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Constitution Day 2023

By Thomas C. Giangreco, Gov Docs, Microforms & Digitization Projects, Walsh Library

How well do you know the Constitution?

It’s Constitution Day again, the day we celebrate the approval of the United States Constitution by the delegates to the constitutional convention in 1787. If July 4, 1776 stands as the nation’s birthday, then September 17, 1787 can rightfully be called the birthday of the United States government. While we all know the basics that we learned in school, how well do we know the details of this historic document? To mark this Constitution Day, let’s try a little quiz. Answers are provided below – no cheating!

  1. How many articles make up the Constitution?
  2. Who presided over the constitutional convention?
  3. The first ten amendments to the Constitution are collectively known as what?
  4. Which amendment outlawed slavery?
  5. Which article establishes the office and powers of the president?
  6. What was the first state to ratify the Constitution?
  7. How is treason defined by the Constitution?
  8. How many justices does the Constitution place on the Supreme Court?
  9. Which amendment gave women the right to vote?
  10.  Article one requires all spending bills to originate in what chamber of the congress?

The Constitution of the United States. National Archives.


  1. Seven articles in total, establishing the three branches of government and addressing other issues relating to the establishment of the federal union of the states.
  2. None other than George Washington, a precursor to his becoming the first president.
  3. The BILL OF RIGHTS. Originally 12 amendments proposed by James Madison, only 10 of which were ratified. The eleventh was ratified as the twenty-seventh amendment in 1992!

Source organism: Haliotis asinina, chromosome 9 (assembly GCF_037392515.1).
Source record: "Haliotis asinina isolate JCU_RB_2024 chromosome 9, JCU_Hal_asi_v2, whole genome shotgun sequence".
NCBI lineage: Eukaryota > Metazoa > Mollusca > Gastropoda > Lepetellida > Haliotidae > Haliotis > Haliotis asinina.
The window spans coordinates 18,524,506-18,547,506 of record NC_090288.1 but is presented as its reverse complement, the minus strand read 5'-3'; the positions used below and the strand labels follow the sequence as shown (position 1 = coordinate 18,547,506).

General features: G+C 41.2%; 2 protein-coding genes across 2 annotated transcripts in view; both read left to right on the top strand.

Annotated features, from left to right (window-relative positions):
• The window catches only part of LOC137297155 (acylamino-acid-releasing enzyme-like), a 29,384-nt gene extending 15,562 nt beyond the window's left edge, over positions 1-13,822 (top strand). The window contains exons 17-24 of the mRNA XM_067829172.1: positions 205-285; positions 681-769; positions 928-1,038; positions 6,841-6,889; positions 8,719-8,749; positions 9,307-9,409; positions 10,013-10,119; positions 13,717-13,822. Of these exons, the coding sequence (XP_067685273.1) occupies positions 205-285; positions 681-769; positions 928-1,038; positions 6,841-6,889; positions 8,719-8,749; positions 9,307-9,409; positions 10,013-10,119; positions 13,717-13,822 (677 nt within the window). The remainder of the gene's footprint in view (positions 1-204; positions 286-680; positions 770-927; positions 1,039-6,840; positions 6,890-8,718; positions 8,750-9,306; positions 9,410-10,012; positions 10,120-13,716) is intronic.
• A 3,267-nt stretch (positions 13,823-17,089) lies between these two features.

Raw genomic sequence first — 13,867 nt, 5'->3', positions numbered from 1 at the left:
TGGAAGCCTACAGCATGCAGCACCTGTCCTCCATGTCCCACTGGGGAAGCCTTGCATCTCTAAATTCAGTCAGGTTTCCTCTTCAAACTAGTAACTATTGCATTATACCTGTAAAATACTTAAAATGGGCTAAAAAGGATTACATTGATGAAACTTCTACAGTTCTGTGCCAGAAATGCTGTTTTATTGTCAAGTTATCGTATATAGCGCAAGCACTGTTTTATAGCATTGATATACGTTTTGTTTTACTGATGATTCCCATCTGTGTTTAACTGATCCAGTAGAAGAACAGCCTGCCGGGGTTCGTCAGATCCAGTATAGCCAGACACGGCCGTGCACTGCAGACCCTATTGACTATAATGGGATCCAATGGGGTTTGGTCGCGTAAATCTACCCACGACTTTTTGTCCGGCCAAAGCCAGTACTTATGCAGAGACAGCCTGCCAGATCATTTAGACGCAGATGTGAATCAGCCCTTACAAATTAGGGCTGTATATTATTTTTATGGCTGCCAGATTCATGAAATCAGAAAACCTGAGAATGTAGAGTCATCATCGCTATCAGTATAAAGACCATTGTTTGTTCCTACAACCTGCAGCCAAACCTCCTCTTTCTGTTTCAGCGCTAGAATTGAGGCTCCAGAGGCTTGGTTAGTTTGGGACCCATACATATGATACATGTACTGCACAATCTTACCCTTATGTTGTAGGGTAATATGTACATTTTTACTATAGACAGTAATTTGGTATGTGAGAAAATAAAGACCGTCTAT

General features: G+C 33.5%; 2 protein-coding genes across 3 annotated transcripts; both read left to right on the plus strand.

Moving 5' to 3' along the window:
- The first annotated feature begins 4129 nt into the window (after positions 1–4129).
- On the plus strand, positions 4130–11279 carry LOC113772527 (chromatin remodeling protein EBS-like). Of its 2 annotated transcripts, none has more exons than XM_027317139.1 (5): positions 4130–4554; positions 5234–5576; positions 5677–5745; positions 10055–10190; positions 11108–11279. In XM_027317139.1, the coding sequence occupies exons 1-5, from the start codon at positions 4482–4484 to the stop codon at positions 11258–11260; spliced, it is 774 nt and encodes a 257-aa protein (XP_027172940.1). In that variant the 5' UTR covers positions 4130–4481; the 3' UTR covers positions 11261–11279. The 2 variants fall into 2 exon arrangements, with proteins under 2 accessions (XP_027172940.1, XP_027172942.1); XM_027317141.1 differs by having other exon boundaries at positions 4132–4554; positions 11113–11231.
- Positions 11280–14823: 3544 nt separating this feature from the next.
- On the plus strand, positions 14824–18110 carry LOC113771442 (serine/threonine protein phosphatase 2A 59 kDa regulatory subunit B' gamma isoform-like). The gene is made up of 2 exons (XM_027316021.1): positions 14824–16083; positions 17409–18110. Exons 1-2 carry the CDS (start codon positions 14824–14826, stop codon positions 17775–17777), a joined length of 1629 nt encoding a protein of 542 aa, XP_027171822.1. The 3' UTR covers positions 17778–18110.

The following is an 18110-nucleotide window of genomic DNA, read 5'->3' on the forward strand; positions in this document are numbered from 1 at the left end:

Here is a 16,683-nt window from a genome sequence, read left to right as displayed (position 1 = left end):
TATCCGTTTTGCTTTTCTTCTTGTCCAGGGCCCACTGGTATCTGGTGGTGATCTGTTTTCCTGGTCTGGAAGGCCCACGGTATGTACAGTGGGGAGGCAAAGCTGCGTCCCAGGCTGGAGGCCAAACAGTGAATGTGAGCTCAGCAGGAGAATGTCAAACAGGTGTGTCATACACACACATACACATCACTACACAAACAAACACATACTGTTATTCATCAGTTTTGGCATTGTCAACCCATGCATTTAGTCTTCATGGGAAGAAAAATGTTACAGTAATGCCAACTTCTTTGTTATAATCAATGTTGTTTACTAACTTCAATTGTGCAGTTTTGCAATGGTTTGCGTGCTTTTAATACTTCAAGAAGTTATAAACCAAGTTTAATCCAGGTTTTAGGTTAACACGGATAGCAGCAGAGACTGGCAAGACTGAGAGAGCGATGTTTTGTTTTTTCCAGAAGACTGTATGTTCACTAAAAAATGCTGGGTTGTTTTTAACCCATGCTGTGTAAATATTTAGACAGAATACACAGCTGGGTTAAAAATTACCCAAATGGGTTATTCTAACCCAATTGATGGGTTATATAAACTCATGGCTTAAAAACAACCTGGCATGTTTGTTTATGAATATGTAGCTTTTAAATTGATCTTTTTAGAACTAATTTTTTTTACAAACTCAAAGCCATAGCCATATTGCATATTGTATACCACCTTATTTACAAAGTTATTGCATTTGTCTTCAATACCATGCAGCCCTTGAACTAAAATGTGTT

4. Thirteenth amendment, December 6, 1865. “Neither slavery no involuntary servitude except as a punishment for crime whereof the party shall have been duly convicted, shall exist within the United States, or any place subject to their jurisdiction.”
  5. Article II establishes the executive branch and specifies the manner in which the president is elected as well as enumerating the powers and responsibilities of the office.
  6. Delaware, on December 7, 1787, giving Delaware the distinction of being the first state in the union.
  7. Article III, section 3 gives a specific definition of treason. “Treason against the United States shall consist only in levying war against them, or in adhering to their enemies, giving them aid and comfort.”
  8. Trick question! While article III established the federal court system, including the Supreme Court, it never specifies the number of justices for the Supreme Court.
  9. Nineteenth amendment, August 18, 1920. “The right of citizens of the United States to vote shall not be denied or abridged by the United States or by any state on account of sex.”
  10. Article I, section 7 requires that all bills for raising revenue originate in the House of Representatives, for while the Senate represents the states, the House represents the people.

How did everyone do? If you would like to brush up on your knowledge of the Constitution, stop by the reference area in the week leading up to Constitution Day and pick up a free pocket edition of the Constitution as well as other giveaways. Just look for “Little Ben” (see below) at the reference desk. And remember, the day is not just about the foundation of the United States government, but about “WE THE PEOPLE”.

To learn more about the Constitution, try doing catalog searches with subject terms like Constitutional History United States or United States. Constitution.

Curious about other government documents available through the Fordham Libraries? Visit our Government Documents research guide to learn more.
Fordham has been a proud member of the Federal Depository Library Program (FDLP) since 1937. The FDLP is devoted to the mission of “keeping America informed” by the free-of-charge dissemination of non-classified government information and publications to participating libraries. You can find the Federal Register and Congressional Record, transcripts of congressional hearings, the Congressional Serial Set going back to 1789, United States Supreme Court Reports, and a multitude of federal department publications from every branch of the federal government. From the earliest acts of congress to the Mueller Report, our Government Documents collection is a primary source history of the United States government in one location.
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